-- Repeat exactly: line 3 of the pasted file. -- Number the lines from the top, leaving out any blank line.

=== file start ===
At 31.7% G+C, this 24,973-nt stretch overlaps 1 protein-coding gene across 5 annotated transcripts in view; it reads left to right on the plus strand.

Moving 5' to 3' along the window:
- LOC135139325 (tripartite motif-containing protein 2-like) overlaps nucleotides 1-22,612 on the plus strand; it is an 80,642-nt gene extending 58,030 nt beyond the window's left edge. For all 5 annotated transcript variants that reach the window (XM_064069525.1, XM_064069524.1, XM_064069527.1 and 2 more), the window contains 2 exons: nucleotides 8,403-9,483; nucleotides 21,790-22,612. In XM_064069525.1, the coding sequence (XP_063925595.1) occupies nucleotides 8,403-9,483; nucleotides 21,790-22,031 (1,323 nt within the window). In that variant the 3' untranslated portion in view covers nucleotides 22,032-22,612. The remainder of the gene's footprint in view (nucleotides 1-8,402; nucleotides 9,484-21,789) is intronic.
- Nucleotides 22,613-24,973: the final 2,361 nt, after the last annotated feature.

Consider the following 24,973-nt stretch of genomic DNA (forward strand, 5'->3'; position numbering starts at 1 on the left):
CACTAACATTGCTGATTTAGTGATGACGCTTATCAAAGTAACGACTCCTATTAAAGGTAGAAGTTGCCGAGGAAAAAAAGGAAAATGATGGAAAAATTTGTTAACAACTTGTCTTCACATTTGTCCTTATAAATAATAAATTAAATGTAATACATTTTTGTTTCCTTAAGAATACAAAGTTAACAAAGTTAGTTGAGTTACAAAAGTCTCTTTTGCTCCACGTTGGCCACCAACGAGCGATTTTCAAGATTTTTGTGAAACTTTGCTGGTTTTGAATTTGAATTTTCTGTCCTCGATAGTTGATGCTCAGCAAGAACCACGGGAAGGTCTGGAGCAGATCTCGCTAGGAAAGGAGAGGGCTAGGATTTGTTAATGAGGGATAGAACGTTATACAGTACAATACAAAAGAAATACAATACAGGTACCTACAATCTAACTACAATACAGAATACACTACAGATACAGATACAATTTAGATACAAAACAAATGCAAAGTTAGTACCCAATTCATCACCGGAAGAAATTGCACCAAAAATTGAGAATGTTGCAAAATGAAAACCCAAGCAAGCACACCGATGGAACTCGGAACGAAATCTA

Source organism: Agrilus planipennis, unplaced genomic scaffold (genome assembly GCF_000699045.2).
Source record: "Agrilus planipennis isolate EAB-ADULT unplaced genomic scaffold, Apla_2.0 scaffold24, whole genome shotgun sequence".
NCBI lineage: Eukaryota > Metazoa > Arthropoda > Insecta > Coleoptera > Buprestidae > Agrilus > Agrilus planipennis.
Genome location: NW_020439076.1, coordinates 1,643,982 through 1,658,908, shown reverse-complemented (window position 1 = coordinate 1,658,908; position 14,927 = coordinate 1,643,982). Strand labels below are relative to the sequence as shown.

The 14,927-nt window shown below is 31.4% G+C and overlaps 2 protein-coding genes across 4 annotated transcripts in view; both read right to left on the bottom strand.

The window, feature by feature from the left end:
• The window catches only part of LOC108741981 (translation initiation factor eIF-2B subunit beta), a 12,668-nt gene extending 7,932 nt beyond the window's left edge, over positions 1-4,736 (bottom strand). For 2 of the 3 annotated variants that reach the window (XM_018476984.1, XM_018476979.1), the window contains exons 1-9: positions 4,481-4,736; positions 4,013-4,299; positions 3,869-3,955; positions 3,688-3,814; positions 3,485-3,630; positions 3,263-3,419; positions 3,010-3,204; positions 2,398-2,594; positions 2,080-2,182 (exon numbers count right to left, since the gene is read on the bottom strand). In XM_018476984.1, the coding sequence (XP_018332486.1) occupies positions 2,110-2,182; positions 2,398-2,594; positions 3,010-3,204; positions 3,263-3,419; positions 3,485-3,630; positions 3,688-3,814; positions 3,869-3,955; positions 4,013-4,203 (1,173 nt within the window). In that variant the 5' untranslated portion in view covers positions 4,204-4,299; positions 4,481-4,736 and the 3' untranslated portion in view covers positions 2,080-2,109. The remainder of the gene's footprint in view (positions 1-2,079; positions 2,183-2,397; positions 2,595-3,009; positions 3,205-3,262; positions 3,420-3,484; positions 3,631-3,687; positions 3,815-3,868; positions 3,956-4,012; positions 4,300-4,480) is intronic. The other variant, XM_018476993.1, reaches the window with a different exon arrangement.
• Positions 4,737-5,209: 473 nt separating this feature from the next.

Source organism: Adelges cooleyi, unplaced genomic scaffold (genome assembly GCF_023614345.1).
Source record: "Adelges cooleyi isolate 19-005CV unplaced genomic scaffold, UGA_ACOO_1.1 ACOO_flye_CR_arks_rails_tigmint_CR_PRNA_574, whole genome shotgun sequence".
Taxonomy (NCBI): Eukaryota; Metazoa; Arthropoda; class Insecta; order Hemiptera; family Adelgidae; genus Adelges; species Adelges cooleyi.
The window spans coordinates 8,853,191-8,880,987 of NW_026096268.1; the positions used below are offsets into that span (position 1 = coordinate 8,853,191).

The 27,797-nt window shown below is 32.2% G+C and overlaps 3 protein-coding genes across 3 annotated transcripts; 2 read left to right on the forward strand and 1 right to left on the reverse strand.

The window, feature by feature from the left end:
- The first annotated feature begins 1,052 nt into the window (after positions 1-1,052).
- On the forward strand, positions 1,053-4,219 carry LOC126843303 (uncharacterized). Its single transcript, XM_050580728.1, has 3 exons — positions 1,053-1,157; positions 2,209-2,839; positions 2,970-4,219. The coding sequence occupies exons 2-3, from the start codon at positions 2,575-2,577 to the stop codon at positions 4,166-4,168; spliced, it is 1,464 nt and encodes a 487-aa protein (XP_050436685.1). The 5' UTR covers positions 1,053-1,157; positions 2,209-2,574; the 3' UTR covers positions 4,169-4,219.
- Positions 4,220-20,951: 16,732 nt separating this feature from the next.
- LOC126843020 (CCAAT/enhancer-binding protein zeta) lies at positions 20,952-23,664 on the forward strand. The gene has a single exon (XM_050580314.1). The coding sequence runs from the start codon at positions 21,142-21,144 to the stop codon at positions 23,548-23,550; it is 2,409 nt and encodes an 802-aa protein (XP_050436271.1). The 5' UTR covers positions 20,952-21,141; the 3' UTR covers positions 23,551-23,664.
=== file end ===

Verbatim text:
- LOC135139325 (tripartite motif-containing protein 2-like) overlaps nucleotides 1-22,612 on the plus strand; it is an 80,642-nt gene extending 58,030 nt beyond the window's left edge. For all 5 annotated transcript variants that reach the window (XM_064069525.1, XM_064069524.1, XM_064069527.1 and 2 more), the window contains 2 exons: nucleotides 8,403-9,483; nucleotides 21,790-22,612. In XM_064069525.1, the coding sequence (XP_063925595.1) occupies nucleotides 8,403-9,483; nucleotides 21,790-22,031 (1,323 nt within the window). In that variant the 3' untranslated portion in view covers nucleotides 22,032-22,612. The remainder of the gene's footprint in view (nucleotides 1-8,402; nucleotides 9,484-21,789) is intronic.